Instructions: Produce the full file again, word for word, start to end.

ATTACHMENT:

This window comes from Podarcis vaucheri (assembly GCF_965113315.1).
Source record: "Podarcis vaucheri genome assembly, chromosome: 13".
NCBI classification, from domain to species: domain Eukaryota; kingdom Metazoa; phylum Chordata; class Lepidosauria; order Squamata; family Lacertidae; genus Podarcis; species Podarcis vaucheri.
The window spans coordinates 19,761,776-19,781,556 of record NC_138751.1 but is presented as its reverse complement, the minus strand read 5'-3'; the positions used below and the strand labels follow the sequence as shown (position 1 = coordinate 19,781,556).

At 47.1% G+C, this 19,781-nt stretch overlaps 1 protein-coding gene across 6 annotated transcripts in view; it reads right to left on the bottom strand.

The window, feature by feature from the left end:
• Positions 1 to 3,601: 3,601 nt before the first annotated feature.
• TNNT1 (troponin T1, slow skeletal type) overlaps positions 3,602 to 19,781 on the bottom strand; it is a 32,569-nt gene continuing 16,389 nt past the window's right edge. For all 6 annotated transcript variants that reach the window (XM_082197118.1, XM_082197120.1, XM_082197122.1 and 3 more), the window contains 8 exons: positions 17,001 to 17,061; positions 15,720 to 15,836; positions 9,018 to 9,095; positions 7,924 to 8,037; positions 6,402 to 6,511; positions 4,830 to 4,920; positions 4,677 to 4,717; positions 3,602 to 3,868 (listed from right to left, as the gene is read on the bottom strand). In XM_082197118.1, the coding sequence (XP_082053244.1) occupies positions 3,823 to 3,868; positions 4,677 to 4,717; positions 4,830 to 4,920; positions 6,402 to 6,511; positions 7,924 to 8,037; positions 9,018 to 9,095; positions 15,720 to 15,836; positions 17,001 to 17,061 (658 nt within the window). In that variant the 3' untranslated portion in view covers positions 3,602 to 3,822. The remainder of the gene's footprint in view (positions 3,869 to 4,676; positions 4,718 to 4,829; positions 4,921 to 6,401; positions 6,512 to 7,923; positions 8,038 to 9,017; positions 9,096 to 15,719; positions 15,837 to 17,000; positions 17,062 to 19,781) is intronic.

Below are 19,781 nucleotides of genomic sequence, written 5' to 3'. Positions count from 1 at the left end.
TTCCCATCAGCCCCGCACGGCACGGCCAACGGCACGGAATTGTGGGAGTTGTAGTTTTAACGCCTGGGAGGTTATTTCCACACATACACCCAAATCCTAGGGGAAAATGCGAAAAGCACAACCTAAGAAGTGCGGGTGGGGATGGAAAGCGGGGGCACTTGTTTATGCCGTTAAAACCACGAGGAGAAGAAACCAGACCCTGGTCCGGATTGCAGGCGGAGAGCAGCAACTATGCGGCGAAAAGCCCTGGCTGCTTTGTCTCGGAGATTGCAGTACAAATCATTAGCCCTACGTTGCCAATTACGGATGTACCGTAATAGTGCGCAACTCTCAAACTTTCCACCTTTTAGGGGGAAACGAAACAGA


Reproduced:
This window comes from Podarcis vaucheri (assembly GCF_965113315.1).
Source record: "Podarcis vaucheri genome assembly, chromosome: 13".
NCBI classification, from domain to species: domain Eukaryota; kingdom Metazoa; phylum Chordata; class Lepidosauria; order Squamata; family Lacertidae; genus Podarcis; species Podarcis vaucheri.
The window spans coordinates 19,761,776-19,781,556 of record NC_138751.1 but is presented as its reverse complement, the minus strand read 5'-3'; the positions used below and the strand labels follow the sequence as shown (position 1 = coordinate 19,781,556).

At 47.1% G+C, this 19,781-nt stretch overlaps 1 protein-coding gene across 6 annotated transcripts in view; it reads right to left on the bottom strand.

The window, feature by feature from the left end:
• Positions 1 to 3,601: 3,601 nt before the first annotated feature.
• TNNT1 (troponin T1, slow skeletal type) overlaps positions 3,602 to 19,781 on the bottom strand; it is a 32,569-nt gene continuing 16,389 nt past the window's right edge. For all 6 annotated transcript variants that reach the window (XM_082197118.1, XM_082197120.1, XM_082197122.1 and 3 more), the window contains 8 exons: positions 17,001 to 17,061; positions 15,720 to 15,836; positions 9,018 to 9,095; positions 7,924 to 8,037; positions 6,402 to 6,511; positions 4,830 to 4,920; positions 4,677 to 4,717; positions 3,602 to 3,868 (listed from right to left, as the gene is read on the bottom strand). In XM_082197118.1, the coding sequence (XP_082053244.1) occupies positions 3,823 to 3,868; positions 4,677 to 4,717; positions 4,830 to 4,920; positions 6,402 to 6,511; positions 7,924 to 8,037; positions 9,018 to 9,095; positions 15,720 to 15,836; positions 17,001 to 17,061 (658 nt within the window). In that variant the 3' untranslated portion in view covers positions 3,602 to 3,822. The remainder of the gene's footprint in view (positions 3,869 to 4,676; positions 4,718 to 4,829; positions 4,921 to 6,401; positions 6,512 to 7,923; positions 8,038 to 9,017; positions 9,096 to 15,719; positions 15,837 to 17,000; positions 17,062 to 19,781) is intronic.

Below are 19,781 nucleotides of genomic sequence, written 5' to 3'. Positions count from 1 at the left end.
TTCCCATCAGCCCCGCACGGCACGGCCAACGGCACGGAATTGTGGGAGTTGTAGTTTTAACGCCTGGGAGGTTATTTCCACACATACACCCAAATCCTAGGGGAAAATGCGAAAAGCACAACCTAAGAAGTGCGGGTGGGGATGGAAAGCGGGGGCACTTGTTTATGCCGTTAAAACCACGAGGAGAAGAAACCAGACCCTGGTCCGGATTGCAGGCGGAGAGCAGCAACTATGCGGCGAAAAGCCCTGGCTGCTTTGTCTCGGAGATTGCAGTACAAATCATTAGCCCTACGTTGCCAATTACGGATGTACCGTAATAGTGCGCAACTCTCAAACTTTCCACCTTTTAGGGGGAAACGAAACAGA